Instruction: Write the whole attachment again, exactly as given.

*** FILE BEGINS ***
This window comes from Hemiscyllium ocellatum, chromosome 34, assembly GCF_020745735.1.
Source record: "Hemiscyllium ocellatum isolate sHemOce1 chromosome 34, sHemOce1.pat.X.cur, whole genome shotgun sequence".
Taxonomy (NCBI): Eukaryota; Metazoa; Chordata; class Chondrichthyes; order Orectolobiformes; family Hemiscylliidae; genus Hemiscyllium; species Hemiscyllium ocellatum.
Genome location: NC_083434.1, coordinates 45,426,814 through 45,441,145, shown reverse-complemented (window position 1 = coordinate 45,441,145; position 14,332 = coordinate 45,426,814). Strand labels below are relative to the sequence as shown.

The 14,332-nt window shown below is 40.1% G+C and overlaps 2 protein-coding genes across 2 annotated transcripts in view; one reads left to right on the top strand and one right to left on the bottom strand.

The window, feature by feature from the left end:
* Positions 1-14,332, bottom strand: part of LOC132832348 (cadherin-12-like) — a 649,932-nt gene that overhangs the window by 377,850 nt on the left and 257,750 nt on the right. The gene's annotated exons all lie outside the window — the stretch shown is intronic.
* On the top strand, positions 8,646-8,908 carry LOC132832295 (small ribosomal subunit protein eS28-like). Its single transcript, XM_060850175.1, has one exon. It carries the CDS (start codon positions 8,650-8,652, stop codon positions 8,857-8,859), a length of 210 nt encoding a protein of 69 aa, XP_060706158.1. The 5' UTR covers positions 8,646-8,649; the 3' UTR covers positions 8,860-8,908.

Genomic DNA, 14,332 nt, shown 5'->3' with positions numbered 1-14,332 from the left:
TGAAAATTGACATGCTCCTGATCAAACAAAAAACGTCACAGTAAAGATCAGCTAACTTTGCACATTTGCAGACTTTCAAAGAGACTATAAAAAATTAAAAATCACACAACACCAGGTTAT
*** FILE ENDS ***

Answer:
This window comes from Hemiscyllium ocellatum, chromosome 34, assembly GCF_020745735.1.
Source record: "Hemiscyllium ocellatum isolate sHemOce1 chromosome 34, sHemOce1.pat.X.cur, whole genome shotgun sequence".
Taxonomy (NCBI): Eukaryota; Metazoa; Chordata; class Chondrichthyes; order Orectolobiformes; family Hemiscylliidae; genus Hemiscyllium; species Hemiscyllium ocellatum.
Genome location: NC_083434.1, coordinates 45,426,814 through 45,441,145, shown reverse-complemented (window position 1 = coordinate 45,441,145; position 14,332 = coordinate 45,426,814). Strand labels below are relative to the sequence as shown.

The 14,332-nt window shown below is 40.1% G+C and overlaps 2 protein-coding genes across 2 annotated transcripts in view; one reads left to right on the top strand and one right to left on the bottom strand.

The window, feature by feature from the left end:
* Positions 1-14,332, bottom strand: part of LOC132832348 (cadherin-12-like) — a 649,932-nt gene that overhangs the window by 377,850 nt on the left and 257,750 nt on the right. The gene's annotated exons all lie outside the window — the stretch shown is intronic.
* On the top strand, positions 8,646-8,908 carry LOC132832295 (small ribosomal subunit protein eS28-like). Its single transcript, XM_060850175.1, has one exon. It carries the CDS (start codon positions 8,650-8,652, stop codon positions 8,857-8,859), a length of 210 nt encoding a protein of 69 aa, XP_060706158.1. The 5' UTR covers positions 8,646-8,649; the 3' UTR covers positions 8,860-8,908.

Genomic DNA, 14,332 nt, shown 5'->3' with positions numbered 1-14,332 from the left:
TGAAAATTGACATGCTCCTGATCAAACAAAAAACGTCACAGTAAAGATCAGCTAACTTTGCACATTTGCAGACTTTCAAAGAGACTATAAAAAATTAAAAATCACACAACACCAGGTTAT